Risk Management

Online Retailers Feel the Heat

States are pressuring online retailers to collect sales taxes, and a federal statute may not be far behind.
Marielle SegarraApril 15, 2012

Thanks to a 1992 U.S. Supreme Court decision, online retailers have been exempt from collecting sales taxes in states where they have no physical presence. But times are changing. Starved for revenue, a number of states have passed new laws or are using existing statutes to redefine physical presence and capture sales taxes from online purchases. More than a dozen states have such laws in place, and about as many more have similar legislation pending.

Some observers predict that smaller online businesses will be hit hard by the new laws, because they lack the resources to comply with the many tax-reporting rules in the places they do business. “It’s an absolute nightmare from a small-business perspective,” says Marshal Kline, a member of Dow Lohnes Price tax consulting group.

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But business groups like the National Retail Federation argue that allowing online retailers to skip out on collecting sales tax gives them an unfair advantage over brick-and-mortar companies. The states agree, saying companies that operate online should have to collect sales tax like every other business.

The debate could become moot if one of three federal bills currently queued up in Congress becomes law. All of them would oblige Internet retailers to collect sales taxes under a streamlined system, and all would exempt small online retailers from the requirement.

The Tax Is in the Details
Forty-five states levy sales taxes, and their laws differ widely on details and definitions. In New York, for instance, most food is exempt from taxation, but there are a number of exceptions. Businesses in the state must collect sales tax on chocolate candy, for example, although chocolate used for cooking is usually exempt from sales tax.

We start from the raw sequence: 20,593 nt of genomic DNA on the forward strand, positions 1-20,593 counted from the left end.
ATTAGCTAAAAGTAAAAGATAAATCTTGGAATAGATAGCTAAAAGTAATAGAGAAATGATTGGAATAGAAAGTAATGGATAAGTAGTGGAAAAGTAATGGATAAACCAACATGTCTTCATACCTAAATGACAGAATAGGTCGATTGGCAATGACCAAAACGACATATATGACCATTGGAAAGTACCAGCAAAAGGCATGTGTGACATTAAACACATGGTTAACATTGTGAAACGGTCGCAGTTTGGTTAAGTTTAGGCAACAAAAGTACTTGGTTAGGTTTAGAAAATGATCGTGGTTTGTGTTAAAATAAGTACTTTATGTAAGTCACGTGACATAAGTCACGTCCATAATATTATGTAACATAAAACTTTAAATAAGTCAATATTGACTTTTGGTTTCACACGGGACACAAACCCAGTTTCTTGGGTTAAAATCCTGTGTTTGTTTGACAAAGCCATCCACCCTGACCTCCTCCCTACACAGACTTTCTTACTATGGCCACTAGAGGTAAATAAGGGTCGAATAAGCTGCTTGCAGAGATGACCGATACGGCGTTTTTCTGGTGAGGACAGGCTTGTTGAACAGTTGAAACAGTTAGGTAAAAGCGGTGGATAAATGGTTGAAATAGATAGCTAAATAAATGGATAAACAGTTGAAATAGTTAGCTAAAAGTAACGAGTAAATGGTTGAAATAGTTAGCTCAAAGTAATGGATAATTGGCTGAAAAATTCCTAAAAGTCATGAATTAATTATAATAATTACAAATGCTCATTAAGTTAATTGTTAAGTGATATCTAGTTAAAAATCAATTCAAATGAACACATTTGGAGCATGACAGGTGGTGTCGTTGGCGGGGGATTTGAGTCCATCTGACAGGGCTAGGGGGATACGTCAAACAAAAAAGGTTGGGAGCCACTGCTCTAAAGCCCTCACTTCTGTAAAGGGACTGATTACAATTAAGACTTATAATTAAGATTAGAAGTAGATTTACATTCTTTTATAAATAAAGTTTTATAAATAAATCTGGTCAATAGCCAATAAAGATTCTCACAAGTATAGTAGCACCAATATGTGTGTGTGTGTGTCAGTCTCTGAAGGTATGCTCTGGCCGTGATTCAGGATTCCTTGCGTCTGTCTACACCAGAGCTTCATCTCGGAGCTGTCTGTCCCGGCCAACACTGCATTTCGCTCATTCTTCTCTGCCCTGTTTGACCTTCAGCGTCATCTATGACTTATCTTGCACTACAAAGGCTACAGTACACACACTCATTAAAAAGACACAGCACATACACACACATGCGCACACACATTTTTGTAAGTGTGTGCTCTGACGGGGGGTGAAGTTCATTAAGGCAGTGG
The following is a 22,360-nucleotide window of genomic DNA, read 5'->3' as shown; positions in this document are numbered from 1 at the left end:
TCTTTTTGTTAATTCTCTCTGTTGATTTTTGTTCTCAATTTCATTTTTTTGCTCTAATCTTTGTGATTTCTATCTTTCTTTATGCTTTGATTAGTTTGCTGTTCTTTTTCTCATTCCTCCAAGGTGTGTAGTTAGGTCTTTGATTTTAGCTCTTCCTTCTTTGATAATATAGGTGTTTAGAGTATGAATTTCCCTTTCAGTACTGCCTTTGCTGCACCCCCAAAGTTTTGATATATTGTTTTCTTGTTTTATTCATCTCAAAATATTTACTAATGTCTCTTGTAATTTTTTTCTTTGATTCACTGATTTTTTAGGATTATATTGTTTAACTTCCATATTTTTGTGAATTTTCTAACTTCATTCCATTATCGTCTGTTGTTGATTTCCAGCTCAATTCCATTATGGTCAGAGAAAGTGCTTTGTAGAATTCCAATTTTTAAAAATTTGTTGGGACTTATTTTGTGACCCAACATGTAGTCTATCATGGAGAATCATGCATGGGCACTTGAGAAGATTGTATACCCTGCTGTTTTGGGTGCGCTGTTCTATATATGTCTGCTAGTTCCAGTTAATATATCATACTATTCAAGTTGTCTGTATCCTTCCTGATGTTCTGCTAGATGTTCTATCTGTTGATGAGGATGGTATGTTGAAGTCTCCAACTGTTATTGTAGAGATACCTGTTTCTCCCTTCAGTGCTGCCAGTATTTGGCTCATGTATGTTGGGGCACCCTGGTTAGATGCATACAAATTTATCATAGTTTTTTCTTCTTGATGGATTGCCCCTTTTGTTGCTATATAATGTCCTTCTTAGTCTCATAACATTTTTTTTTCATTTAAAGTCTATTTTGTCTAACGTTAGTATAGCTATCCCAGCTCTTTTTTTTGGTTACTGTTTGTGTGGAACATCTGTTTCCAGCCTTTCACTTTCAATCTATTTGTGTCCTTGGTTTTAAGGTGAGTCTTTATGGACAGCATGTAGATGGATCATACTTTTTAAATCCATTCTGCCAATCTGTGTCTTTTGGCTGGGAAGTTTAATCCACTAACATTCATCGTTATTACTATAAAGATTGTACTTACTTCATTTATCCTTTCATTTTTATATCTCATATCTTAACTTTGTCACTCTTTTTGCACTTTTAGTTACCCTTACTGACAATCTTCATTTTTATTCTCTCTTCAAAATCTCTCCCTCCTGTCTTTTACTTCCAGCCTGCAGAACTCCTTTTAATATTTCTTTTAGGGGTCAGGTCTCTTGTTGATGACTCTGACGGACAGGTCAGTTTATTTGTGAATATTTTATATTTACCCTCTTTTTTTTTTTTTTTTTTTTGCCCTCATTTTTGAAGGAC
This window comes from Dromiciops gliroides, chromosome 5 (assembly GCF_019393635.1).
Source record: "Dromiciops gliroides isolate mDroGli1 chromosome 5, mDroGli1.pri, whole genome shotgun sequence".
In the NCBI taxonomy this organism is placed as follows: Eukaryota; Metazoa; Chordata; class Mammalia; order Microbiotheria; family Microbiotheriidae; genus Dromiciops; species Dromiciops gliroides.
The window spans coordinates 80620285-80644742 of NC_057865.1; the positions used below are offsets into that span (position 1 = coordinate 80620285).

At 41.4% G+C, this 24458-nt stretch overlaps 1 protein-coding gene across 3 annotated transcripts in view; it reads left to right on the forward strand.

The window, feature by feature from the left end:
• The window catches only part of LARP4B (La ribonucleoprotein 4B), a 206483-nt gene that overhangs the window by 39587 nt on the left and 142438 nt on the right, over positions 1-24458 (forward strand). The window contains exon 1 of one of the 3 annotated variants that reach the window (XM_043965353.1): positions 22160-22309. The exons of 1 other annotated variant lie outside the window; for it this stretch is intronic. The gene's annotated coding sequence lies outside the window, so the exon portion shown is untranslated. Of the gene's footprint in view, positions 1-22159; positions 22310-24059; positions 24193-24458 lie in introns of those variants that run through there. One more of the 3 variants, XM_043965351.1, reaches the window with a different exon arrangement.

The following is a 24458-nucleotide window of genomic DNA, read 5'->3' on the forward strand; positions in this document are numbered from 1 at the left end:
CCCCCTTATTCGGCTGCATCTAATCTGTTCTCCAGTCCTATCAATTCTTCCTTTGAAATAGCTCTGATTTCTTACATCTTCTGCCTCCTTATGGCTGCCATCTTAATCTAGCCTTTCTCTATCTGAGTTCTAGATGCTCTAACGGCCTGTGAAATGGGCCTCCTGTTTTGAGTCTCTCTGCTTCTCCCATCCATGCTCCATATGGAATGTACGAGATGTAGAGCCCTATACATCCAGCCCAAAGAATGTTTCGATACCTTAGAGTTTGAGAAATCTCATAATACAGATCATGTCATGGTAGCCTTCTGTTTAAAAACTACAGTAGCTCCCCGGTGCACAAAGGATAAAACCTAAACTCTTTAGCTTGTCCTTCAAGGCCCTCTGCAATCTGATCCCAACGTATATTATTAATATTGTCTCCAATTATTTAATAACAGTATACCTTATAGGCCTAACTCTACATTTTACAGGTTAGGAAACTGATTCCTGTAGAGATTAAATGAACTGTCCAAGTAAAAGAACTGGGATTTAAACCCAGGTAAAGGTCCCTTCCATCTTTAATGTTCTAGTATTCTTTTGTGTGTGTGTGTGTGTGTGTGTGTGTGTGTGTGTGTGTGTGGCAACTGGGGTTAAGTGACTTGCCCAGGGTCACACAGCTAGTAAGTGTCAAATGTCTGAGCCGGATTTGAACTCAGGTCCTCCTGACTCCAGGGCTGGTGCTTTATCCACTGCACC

Most online retailers have never had to pay much attention to such details. Twenty years ago, the Supreme Court ruled in Quill Corp. v. North Dakota that businesses aren’t responsible for collecting sales tax from customers unless they have a physical presence, or nexus, in the places their customers live or to which the companies ship purchases. The Court indicated that complying with so many conflicting state laws would be a hardship for online companies, according to Susan Haffield, a partner at PwC.

To comply with the nexus requirement, some states, such as New York, have introduced “click-through nexus” laws. Under these statutes, if an out-of-state online retailer asks an in-state company to solicit sales — perhaps paying the in-state company a commission for linking to its website — the online retailer would then have to collect sales tax on purchases in the state.

Other states are applying statutes they already have on the books to set up click-through nexus, says Kline. If a company has an agreement to link to Amazon.com, for instance, its state of residence may try to argue that the company is an “agent” of Amazon and then require Amazon to collect sales tax on purchases sent to the state, he says.

States are also passing “affiliate nexus” laws that require each online retailer that has an affiliate with a store or other physical presence in a given state to collect sales tax from all customers in that state, even if a purchase is made on the online retailer’s website.